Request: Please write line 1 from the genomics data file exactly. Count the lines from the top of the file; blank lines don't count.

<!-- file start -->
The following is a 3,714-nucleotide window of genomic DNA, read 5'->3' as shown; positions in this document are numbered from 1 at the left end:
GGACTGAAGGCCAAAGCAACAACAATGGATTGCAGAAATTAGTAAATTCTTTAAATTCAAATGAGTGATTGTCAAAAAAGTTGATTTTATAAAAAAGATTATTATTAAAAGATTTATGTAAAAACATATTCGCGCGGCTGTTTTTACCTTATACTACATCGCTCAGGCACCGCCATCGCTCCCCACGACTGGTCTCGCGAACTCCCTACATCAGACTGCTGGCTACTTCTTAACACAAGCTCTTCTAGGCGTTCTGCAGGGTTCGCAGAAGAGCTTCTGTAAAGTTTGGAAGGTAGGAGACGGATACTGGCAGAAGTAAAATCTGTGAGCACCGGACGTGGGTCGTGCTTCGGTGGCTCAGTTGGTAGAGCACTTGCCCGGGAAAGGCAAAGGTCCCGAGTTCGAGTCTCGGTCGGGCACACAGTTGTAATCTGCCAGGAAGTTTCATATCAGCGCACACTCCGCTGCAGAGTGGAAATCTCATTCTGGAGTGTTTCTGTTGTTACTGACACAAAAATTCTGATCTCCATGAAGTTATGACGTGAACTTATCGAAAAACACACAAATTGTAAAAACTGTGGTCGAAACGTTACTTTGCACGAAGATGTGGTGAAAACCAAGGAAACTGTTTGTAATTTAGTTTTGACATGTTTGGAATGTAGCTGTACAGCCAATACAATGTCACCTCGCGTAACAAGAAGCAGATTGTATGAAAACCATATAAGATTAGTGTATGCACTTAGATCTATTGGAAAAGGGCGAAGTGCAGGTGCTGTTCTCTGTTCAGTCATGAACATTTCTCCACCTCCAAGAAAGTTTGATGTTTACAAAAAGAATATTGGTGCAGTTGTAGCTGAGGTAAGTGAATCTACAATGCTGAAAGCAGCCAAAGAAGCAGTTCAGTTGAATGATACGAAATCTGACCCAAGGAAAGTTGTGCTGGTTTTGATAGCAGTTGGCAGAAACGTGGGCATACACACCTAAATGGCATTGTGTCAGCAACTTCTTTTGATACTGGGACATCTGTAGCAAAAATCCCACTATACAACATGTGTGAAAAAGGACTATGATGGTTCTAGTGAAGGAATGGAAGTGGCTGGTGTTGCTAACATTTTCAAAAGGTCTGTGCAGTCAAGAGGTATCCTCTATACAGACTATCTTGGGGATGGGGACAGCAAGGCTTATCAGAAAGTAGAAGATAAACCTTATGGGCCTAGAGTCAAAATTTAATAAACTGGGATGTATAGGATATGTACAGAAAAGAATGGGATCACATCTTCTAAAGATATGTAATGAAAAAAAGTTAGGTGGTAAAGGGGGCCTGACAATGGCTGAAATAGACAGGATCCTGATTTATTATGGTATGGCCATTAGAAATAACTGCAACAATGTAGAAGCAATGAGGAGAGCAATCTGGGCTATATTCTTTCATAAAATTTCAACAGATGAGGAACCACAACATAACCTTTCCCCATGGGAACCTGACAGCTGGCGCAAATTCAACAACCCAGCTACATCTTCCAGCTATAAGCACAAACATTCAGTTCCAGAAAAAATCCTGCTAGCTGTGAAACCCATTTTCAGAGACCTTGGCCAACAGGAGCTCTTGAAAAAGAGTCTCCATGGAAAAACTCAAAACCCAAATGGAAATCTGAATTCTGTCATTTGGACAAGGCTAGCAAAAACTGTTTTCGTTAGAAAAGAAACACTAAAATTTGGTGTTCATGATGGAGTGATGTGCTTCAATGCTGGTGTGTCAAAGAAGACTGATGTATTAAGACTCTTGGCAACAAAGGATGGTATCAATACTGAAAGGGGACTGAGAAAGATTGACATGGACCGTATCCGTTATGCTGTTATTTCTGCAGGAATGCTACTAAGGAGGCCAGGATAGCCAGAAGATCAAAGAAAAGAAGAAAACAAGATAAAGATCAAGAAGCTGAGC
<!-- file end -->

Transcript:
The following is a 3,714-nucleotide window of genomic DNA, read 5'->3' as shown; positions in this document are numbered from 1 at the left end: